Back to Ganoksin | FAQ | Contact

Ring sizing solder joints visible


#1

When sizing gold rings, if everything has been done correctly as far
as making sure ends meet with no gaps, hard solder is used, there are
some rings where the seam still shows after polishing. Any tricks to
solve this so it never happens?

Richard Hart


#2

Yes, You can use what we call a “Dog leg”. Take an old #21 cup bur
and round the edges of the teeth so there is a rounded edge. Next,
put
the bur in a pair of small vise grips to hold it and heat the end
that you rounded until cherry red. While it is red, bent the rounded
end with a pair of pliars to about a 45 degree angle, heat again
until red and then quench in oil to harden again.

Now that you have your “Dog leg " made, put it in your flex shaft and
run it , lightly at first, over your sizing line, changing directions
as you burnish the line. It acts as a bunisher and is also great for
removing pits and some porosity. Afterwards, lightly rubber wheel or
use emery paper to smooth out and then polish. Final note, You may
want to go lighter on the polishing buff, sometimes the solder gets
"pulled” out of a joint exposing a line because some of its
componants are softer than the metal its used on.

Good luck!
Steve Cowan,
www.aristadesigns.net


#3

Richard- There should be no seam showing. I always use the highest
karat solder I can to size with. I often just weld or fuse the shanks
of 18kt and platinum with a small piece that I cut from the shank
that I’ve rolled very thin. To assure no pits, be sure to add your
solder at the very last moment when the ring is just at soldering
temp. That way the solder is not over heated and the alloys are not
burned out leaving pits. If the solder color is an issue, you may
want to change suppliers. Have fun and make lots of jewelry.

Jo
www.timothywgreen.com


#4

I once got a hold of some 16K YM solder from a refiner in
Chicago(?), name escapes me. It was great stuff, made an invisible
join every time. Hot though, very hot, acted more like a hard solder.

Ok I just rummaged thru my solder scraps and all that’s left of the
stamp is _&S. Maybe someone will know who that is.


#5

When sizing gold rings, if everything has been done correctly as far
as making sure ends meet with no gaps, hard solder is used, there are
some rings where the seam still shows after polishing. Any tricks to
solve this so it never happens?

I burnish the seam over with a hammer handpiece or air graver with a
rounded and polished anvil. I run it 60 to 90 degrees from vertical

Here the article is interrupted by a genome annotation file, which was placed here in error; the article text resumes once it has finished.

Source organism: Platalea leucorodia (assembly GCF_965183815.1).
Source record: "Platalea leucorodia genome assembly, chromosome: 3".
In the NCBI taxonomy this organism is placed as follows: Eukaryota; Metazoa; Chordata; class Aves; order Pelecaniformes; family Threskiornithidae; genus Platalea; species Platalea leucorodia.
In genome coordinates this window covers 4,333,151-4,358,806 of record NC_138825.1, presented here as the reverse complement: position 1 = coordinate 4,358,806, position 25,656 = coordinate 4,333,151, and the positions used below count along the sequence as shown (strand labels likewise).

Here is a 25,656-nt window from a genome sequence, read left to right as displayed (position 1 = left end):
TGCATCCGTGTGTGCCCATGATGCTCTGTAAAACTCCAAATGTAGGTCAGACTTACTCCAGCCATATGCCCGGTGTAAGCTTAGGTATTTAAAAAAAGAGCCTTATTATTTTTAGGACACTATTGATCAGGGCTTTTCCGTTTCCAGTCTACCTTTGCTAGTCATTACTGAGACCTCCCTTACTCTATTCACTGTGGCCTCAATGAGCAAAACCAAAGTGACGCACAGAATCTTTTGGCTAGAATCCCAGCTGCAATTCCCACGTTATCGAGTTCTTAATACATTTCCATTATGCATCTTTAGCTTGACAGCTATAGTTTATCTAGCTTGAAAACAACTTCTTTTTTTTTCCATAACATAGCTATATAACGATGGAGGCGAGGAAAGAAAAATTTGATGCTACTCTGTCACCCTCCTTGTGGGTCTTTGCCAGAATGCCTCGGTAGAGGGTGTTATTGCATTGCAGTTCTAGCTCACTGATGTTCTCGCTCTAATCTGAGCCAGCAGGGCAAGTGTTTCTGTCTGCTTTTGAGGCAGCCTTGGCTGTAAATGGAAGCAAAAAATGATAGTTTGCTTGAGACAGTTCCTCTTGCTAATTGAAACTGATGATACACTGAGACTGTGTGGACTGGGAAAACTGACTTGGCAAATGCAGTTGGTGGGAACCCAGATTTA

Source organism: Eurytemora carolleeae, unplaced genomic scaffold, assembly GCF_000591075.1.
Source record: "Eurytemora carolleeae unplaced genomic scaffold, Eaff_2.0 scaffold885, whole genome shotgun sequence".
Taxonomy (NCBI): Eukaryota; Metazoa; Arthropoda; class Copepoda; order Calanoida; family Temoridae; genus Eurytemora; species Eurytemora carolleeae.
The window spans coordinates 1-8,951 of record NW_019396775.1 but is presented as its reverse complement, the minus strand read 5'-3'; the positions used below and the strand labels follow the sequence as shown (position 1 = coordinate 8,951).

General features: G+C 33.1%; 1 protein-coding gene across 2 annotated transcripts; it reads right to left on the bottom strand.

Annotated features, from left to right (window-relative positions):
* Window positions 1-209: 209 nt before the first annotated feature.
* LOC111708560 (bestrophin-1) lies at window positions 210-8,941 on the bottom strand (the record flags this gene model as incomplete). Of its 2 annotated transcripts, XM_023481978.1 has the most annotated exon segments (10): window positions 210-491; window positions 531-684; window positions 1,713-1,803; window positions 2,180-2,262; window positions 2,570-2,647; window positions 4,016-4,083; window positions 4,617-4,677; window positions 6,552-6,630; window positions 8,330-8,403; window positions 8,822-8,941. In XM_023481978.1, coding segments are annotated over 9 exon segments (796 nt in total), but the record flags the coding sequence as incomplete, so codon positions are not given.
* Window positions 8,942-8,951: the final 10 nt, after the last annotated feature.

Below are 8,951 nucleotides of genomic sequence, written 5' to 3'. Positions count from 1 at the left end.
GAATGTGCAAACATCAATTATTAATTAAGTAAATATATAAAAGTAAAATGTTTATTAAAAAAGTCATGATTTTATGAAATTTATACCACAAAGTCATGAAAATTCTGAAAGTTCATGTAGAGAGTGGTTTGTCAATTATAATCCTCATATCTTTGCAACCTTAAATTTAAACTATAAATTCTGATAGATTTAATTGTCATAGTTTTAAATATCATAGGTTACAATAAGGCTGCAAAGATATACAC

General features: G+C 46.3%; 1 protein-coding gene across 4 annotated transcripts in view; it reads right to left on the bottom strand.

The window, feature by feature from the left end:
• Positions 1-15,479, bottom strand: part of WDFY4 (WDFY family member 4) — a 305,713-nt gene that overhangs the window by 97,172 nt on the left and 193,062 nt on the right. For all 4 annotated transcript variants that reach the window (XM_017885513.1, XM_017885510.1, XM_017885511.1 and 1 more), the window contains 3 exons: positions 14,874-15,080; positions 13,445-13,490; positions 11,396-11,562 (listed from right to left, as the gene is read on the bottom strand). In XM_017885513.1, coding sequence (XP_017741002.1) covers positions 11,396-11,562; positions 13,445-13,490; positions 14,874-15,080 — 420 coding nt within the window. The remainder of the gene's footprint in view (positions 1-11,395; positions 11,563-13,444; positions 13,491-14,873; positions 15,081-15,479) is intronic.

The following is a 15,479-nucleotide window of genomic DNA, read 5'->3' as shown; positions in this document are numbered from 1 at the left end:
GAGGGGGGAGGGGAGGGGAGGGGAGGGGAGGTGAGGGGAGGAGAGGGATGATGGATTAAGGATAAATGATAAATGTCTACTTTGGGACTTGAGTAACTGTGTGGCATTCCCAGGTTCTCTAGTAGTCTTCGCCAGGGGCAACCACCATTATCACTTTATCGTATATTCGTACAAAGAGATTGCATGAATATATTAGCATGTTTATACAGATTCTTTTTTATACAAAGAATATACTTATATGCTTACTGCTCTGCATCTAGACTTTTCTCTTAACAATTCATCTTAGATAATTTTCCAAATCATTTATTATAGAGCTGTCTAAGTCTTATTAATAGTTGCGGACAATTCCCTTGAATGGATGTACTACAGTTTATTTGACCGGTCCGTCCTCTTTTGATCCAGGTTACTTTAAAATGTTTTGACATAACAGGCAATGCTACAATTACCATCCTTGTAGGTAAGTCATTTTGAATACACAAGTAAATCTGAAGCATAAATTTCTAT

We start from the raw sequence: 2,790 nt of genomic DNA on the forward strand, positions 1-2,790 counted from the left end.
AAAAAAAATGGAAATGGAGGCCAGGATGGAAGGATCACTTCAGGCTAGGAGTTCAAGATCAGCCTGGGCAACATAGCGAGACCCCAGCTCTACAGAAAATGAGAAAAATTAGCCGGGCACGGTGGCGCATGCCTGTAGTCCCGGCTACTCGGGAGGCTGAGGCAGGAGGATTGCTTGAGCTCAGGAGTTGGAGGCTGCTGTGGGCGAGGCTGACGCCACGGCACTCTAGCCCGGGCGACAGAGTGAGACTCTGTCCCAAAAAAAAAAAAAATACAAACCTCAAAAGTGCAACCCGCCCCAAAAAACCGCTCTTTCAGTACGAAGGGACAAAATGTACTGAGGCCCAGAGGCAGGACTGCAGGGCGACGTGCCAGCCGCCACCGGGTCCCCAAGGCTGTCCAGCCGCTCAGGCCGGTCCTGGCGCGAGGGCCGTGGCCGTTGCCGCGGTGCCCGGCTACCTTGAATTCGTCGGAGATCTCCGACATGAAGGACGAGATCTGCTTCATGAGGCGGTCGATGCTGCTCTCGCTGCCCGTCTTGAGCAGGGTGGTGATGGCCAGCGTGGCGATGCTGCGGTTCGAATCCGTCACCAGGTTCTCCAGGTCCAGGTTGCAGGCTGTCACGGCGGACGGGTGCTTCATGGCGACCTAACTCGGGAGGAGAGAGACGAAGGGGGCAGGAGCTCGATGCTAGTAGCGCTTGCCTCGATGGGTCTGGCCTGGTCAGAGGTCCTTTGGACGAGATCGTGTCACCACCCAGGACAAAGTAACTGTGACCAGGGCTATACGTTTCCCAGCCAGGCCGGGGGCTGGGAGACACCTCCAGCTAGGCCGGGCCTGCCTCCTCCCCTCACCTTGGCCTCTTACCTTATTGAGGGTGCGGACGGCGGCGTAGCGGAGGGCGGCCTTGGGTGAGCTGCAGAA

and 45 degrees across the seam, then 90 degrees away and then in the
opposite direction and angle using light pressure and a high speed.
The objective is to push shank metal over and into the seam and
work-harden the surface a little. It leaves a slightly dimpled
surface, so be careful if it’s thin. I then lap it or sand it smooth
removing as little metal as possible, and go directly from that to
rouge, polishing 90 degrees to the seam. This also works for that
occasional pesky pit or two.

If it’s a color issue, I’ll sometimes add a little copper, silver or
24k to a few easy to medium solder pallions (50-50 to 20-80 by
eyeball?) to make it a closer match (copper for more red, silver for
more green, 24k to darken). It will raise the flow temp, but not
usually so much as to make it impossible to use. You’ve done enough
soldering to be able to recognize if it’s too hard before any damage
is done, though.

If sizing down, you can also fuse in the little piece you cut out,
if the ring will take the heat.

Anyhow, those are some of the ways I try to do it.

Dave


#6

GSGold.com carries 16K solders… don’t know of anyone in Chicago,
though…


#7
Ok I just rummaged thru my solder scraps and all that's left of
the stamp is _&S. Maybe someone will know who that is. 

Best guess Hoover & Strong


#8

My method of choice is TIG welding the seam. Visible joint seams are
the reason I was first attracted to TIG welding. I had been oxy/gas
welding for years and it was always a balance between success and
failure. TIG gave me more control over the molten metal. If you fuse
the joint under the cover of inert gas with electricity as your
energy source, there are few if any pits and a perfect color match of
the metal. After the weld is made you can bend or hammer the joint
with out it breaking. This allows you to collapse the metal one each
side of the joint and then hammer the joint flush returning the ring
to the proper size, without adding metal. I really wish more people
would try TIG. I think they would find it to be useful. Especially in
for creating invisible seams.

Kevin Lindsey
lindseyjewelers.com


#9

Hi Kevin,

I really wish more people would try TIG. I think they would find
it to be useful. Especially in for creating invisible seams. 

I agree with you. Other than laser welding, TIG is great. The big
problem I’ve found is locating a jewelry sized TIG welder. Or do you
use a larger welder. I’m sure some of us would be interested in
hearing what you use, the source of the welder & any hints you could
provide.

Dave